Friday morning, 9:45 AM. Students had been taking session two of the ISAT math test for nearly 30 minutes. I rose from my seat in the back of the room and circulated the rows of desks again, trying to make as little noise as possible on the hardwood floors. Students were silent, heads down, intently filling in circles on on their answer sheets or answering short-response questions. Occasionally, someone would knock their calculator, water bottle, or test booklet onto the floor; the brief disturbances were startling in that eerie quiet. Walking through the rows, I was crestfallen. So much adding fractions, I thought to myself. My students had struggled immensely with fraction equivalence, so I didn’t try to cram operations with fractions. I thought it would upset their tenuous grasp on the material. We needed to practice word problems, anyway, I consoled myself. As I walked around, I paused frequently at students’ desks.
“Take your time, Silvio,” I whispered. “Read the question again, Nora.” “Barbara, your brain is better than a calculator.” “Take a break, Pablo. Take some deep breaths, drink some water.” I tried to give each student quiet, personalized support without giving hints.
Finally, I reached the first row of students. I was most worried about Elliot, the student nearest my very messy desk, the kid who always stays for after-school tutoring, the kid who comes to every after-school function, and asks me the silliest questions after school. The kid who is one of my (admittedly many) favorite students.
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My classroom library in August, before the school year began.
Today is my half-birthday; I am 22 years old. Today is also Abraham Lincoln’s birthday, which means I have the day to engage in domestic activities, like finally cleaning my house, and frivolity, such as watching television and blogging. Somewhere in there, I will also prepare activities and exit tickets (mini-quizzes) for school tomorrow, and write 16 back-dated Individualized Bilingual Education Plans for my students. These documents are of little service or relevance to anyone, unless a state auditor stops by (thus the back-dating). And, of course, there are always papers to grade.
Tomorrow, I will try to wake up before 6:00 AM. The morning darkness will partially obscure the dozens of foreclosed homes and boarded up business I pass on my way to school, chugging coffee and listening to WBEZ in the safety of my car. If I hear about another child victim of the pervasive violence in this city, I will cry the rest of the way to school. Tomorrow is my 6-month anniversary as a 5th grade bilingual teacher in an urban Chicago school.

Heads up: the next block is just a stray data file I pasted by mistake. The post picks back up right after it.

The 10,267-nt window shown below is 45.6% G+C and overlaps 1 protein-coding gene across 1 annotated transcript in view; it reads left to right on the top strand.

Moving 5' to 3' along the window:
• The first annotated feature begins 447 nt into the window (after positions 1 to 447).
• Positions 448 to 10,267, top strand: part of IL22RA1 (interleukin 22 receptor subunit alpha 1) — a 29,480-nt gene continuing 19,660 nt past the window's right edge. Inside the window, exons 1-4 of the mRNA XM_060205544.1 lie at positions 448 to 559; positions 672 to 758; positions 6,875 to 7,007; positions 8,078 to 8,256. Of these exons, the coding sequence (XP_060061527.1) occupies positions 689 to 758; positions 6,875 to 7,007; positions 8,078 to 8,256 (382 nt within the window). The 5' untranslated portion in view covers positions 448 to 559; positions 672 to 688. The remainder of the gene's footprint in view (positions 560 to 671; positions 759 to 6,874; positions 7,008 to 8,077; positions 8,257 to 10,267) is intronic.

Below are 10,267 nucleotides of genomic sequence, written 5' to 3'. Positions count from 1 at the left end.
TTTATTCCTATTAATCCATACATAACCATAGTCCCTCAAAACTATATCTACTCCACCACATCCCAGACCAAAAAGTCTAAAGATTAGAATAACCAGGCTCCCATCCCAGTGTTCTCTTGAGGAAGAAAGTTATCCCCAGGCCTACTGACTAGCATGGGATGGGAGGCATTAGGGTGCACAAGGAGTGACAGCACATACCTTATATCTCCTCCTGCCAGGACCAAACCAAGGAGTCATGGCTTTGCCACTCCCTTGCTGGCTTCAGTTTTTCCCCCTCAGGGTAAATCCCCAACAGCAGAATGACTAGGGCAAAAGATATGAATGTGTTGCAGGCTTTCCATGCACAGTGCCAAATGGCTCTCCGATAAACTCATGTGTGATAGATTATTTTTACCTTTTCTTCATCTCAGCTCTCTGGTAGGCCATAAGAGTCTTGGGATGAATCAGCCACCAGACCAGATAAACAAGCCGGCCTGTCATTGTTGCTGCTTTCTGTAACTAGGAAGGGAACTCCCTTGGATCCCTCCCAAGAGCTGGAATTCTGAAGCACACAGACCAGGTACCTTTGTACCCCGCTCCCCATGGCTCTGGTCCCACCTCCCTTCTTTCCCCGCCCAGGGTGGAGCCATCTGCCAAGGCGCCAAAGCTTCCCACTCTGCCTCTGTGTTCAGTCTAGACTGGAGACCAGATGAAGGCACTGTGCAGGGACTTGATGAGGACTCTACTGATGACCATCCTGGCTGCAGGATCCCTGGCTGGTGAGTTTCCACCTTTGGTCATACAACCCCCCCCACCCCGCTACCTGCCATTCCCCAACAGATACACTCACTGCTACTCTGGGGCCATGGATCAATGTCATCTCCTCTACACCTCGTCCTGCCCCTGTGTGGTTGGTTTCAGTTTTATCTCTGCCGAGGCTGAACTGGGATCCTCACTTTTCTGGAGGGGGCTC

I am not unique. Tomorrow, I am accompanied by thousands of teachers in the city who rise early and arrive at school at dawn in an attempt to do right by their students and their students’ families. And this month, we have something else in common. Most public school teachers in the city and the state of Illinois will be devoting significant instructional time and resources this month to preparing students for the Illinois Standardized Achievement Test, or ISAT, which is administered in early March. While the skills I teach in preparation for the ISAT are still valuable, the constant cycle of Teach-Assess-Reflect-Teach has taken on a new, stressful urgency that impacts both my instruction and my students’ performance.
Broadly conceived, I agree that the state must measure student achievement. I believe that teachers should be held accountable for their classroom practices, and that failing schools must be identified to staunch the hemorrhage of personal talent that is lost annually in Chicago to poor education and its lifetime detriments. But ISAT is the third standardized test my students will take in the space of 6 weeks, with each test having at least two sessions. And with the new Common Core standards being included in this year’s test, I have few illusions about my students’ performance on ISAT. My school had been failing for a decade before it was turned around. Last year, few of my students met expectations; many received academic warnings. If the letter Chicago Public Schools CEO Barbara Byrd-Bennett sent out to parents is any indication**, any academic gains my students have made this year will not be recognized; instead, they will likely appear to have lost ground. For me and my class, this year’s ISAT seems like a farcical waste of time, rather than an accurate picture of their progress since last year. At least my kids and I have another three weeks to stretch before this exercise in futility.
Tomorrow, I will keep trying to address as many of the ISAT assessment criteria as I can before March 5th. Each subject I teach, including Reading in the Native Language (Spanish) and Science (not assessed), will have some element of test preparation. I will explicitly teach process of elimination and skipping hard questions without messing up one’s bubbled answer sheet. I will discuss my feelings of hopelessness with my coworkers at the copy machine in the teacher’s lounge, before we all run back to our classrooms to continue our lock-step march towards ISAT. So we beat on, boats against the current. Happy 6 months, CPS. I love you, too.
** Hilariously, a typo in the Illinois State Board of Education (ISBE) website linked parents to an erotic website. Click here for details.